Towards active patient involvement in hearing consultations - Exploring the potential of digital collaborative technology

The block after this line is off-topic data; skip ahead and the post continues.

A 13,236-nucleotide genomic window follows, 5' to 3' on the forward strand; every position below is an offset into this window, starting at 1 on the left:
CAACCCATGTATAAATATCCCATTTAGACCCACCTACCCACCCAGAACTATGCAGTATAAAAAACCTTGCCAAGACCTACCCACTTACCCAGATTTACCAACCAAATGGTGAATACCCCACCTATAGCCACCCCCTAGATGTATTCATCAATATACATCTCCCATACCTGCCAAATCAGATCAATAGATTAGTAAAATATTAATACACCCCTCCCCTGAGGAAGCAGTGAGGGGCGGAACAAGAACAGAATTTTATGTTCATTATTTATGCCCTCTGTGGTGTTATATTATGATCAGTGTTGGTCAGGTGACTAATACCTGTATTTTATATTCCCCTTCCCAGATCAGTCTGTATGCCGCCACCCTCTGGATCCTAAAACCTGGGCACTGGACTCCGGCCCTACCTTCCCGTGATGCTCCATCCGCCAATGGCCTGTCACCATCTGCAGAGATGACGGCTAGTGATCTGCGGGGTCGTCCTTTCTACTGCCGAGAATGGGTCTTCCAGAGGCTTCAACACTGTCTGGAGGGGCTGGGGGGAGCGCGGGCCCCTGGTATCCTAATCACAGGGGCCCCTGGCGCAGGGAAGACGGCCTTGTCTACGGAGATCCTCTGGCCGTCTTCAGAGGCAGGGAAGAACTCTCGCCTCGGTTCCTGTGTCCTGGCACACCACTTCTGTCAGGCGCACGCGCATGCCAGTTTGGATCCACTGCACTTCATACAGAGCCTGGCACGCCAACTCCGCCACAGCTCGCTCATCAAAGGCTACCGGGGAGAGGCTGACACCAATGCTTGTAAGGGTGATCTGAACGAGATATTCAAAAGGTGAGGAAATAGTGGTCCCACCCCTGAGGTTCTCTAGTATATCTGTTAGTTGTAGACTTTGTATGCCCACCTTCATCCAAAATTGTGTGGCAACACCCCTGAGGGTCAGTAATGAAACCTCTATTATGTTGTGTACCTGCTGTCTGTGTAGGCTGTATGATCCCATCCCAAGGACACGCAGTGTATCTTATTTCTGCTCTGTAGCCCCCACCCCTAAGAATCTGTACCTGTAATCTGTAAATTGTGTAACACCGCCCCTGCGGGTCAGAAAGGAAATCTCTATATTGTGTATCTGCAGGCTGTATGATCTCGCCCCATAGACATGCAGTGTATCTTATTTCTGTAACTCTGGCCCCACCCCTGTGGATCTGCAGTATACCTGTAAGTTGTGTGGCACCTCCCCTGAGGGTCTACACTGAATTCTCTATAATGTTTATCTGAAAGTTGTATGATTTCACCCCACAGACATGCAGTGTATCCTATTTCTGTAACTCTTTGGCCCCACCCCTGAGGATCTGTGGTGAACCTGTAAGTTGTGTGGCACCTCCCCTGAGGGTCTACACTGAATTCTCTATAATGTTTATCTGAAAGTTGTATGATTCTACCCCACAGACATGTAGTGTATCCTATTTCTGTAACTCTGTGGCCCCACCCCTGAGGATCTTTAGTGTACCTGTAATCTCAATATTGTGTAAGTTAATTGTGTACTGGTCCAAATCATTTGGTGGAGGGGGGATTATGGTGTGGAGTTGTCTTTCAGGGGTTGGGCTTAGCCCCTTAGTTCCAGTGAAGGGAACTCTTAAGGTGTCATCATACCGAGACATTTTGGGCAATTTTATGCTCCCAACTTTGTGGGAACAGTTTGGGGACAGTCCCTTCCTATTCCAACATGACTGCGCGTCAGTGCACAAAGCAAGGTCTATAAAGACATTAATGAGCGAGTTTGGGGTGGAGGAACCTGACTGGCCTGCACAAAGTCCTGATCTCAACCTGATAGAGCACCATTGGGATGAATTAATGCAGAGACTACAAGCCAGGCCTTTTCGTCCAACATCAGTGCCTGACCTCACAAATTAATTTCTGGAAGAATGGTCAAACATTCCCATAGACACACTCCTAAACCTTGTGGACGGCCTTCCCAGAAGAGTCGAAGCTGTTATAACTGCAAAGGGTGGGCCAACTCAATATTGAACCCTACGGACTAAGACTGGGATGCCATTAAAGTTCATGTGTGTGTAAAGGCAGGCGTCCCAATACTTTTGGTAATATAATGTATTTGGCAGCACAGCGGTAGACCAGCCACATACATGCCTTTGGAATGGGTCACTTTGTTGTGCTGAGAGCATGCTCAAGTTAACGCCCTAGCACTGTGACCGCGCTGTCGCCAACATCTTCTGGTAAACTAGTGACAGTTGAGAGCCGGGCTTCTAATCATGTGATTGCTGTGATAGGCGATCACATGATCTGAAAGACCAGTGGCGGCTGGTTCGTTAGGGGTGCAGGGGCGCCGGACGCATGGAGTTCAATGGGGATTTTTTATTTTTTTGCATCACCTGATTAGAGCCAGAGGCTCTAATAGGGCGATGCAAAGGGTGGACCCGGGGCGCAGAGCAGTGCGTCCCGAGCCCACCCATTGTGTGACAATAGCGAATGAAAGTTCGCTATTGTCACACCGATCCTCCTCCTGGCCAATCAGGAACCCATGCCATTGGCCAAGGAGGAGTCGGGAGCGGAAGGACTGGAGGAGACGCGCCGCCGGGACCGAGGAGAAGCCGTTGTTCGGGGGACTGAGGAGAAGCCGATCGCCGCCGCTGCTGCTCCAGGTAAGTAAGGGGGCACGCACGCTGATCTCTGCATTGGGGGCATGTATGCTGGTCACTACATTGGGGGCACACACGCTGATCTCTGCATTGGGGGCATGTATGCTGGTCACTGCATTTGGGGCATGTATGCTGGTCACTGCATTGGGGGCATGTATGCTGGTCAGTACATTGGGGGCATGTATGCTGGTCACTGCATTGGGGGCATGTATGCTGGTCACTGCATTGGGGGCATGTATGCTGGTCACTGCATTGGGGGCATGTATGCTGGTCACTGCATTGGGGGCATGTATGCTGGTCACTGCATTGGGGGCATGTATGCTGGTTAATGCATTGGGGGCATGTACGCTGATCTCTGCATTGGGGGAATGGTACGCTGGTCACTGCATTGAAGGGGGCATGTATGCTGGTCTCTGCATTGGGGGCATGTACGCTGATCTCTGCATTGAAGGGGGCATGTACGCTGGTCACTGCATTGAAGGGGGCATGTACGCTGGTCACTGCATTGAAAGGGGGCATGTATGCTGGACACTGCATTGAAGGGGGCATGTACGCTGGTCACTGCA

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This thesis has investigated hearing consultations with the intention of informing design of technology that can support active patient involvement in such encounters and improve patient-practitioner collaboration.Patient-centered care is an essential concept regarding interactions between patient and practitioner. It is through these interactions that patients and practitioners can reach a common understanding of a patients hearing problem and how they can be treated. Hearing consultations typically take place face-to-face in collocated settings. This is observed to have several advantages through the qualitative methods employed as part of my investigation. The field observations particularly showed how empathic relations, the audiologist's ability to "package" or convey medical information in a manner that would be understandable for the individual patient, is a key quality. The use of tacit knowledge is also a skill that the audiologist uses to know what questions should be asked to the patient in order to steer the consultation in the right direction. Nevertheless, challenges exist, such as the ability of patients to describe their hearing problem and how the consultation environment creates a communication barrier. The focus group concluded that the audiologist cannot be replaced by technology, as audiologists acquire the ability to tailor information to the patients need, and give the patients the necessary compassion and emotional support. Findings from both field observations and focus group illustrates in many ways how face-to-face interaction enhances the quality of the communication in a hearing consultation, but at the same time opens up for challenges.